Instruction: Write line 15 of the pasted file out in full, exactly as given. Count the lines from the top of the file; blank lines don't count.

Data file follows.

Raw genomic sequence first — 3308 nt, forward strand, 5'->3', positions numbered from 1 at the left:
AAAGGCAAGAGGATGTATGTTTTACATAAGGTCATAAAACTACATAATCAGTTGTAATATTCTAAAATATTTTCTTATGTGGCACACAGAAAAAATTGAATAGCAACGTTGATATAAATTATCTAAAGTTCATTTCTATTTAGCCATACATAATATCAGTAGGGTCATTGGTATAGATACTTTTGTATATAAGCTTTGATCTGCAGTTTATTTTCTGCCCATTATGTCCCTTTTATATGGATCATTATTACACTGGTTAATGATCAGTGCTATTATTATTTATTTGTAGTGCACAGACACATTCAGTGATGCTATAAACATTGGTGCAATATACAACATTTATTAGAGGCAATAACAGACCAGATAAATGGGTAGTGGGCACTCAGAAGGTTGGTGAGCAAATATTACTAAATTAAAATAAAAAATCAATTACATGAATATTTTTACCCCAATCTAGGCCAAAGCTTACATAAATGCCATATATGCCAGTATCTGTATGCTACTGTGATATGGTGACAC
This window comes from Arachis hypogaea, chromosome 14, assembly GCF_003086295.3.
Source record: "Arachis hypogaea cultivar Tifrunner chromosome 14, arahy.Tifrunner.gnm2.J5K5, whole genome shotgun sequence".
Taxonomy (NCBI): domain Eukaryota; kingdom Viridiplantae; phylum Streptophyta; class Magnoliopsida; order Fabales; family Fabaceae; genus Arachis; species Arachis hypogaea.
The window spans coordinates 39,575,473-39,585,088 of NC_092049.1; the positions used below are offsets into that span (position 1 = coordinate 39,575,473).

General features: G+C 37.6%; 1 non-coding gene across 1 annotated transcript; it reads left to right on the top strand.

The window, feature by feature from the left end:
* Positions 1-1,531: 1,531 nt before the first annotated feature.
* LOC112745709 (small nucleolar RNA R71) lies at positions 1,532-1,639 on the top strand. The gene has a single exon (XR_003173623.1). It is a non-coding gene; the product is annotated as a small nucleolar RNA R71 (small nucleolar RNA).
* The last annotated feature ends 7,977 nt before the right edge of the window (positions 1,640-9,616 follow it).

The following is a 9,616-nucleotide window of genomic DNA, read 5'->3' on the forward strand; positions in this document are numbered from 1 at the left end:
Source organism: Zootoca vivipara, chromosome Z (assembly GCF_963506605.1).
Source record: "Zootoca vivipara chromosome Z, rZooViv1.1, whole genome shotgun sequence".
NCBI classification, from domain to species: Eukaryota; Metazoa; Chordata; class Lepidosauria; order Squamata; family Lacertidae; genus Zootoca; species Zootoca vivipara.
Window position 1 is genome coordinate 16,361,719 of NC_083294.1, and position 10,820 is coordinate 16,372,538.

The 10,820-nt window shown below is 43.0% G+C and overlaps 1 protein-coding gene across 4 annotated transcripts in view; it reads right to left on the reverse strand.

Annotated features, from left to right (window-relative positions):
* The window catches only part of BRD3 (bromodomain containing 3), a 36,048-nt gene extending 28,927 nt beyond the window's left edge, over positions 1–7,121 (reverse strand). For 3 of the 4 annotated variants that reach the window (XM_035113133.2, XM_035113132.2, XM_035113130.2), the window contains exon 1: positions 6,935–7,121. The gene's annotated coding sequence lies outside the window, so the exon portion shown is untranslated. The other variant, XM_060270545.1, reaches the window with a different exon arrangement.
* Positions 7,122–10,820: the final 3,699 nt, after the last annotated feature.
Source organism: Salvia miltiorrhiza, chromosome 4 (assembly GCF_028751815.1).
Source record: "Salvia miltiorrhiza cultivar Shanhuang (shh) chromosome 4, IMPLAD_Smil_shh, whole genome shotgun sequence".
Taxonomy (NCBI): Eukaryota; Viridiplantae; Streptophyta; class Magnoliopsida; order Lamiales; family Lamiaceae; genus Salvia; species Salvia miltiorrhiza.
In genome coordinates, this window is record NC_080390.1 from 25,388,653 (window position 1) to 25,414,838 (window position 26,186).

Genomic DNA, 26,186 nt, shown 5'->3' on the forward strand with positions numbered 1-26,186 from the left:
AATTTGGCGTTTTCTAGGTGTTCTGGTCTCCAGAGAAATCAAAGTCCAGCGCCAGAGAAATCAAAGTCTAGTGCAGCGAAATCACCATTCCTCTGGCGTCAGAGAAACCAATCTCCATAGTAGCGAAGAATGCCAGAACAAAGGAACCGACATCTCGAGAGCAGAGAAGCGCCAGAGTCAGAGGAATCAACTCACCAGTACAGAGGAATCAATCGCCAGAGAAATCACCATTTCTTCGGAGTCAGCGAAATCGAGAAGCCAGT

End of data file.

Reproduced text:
NCBI classification, from domain to species: Eukaryota; Metazoa; Chordata; class Lepidosauria; order Squamata; family Lacertidae; genus Zootoca; species Zootoca vivipara.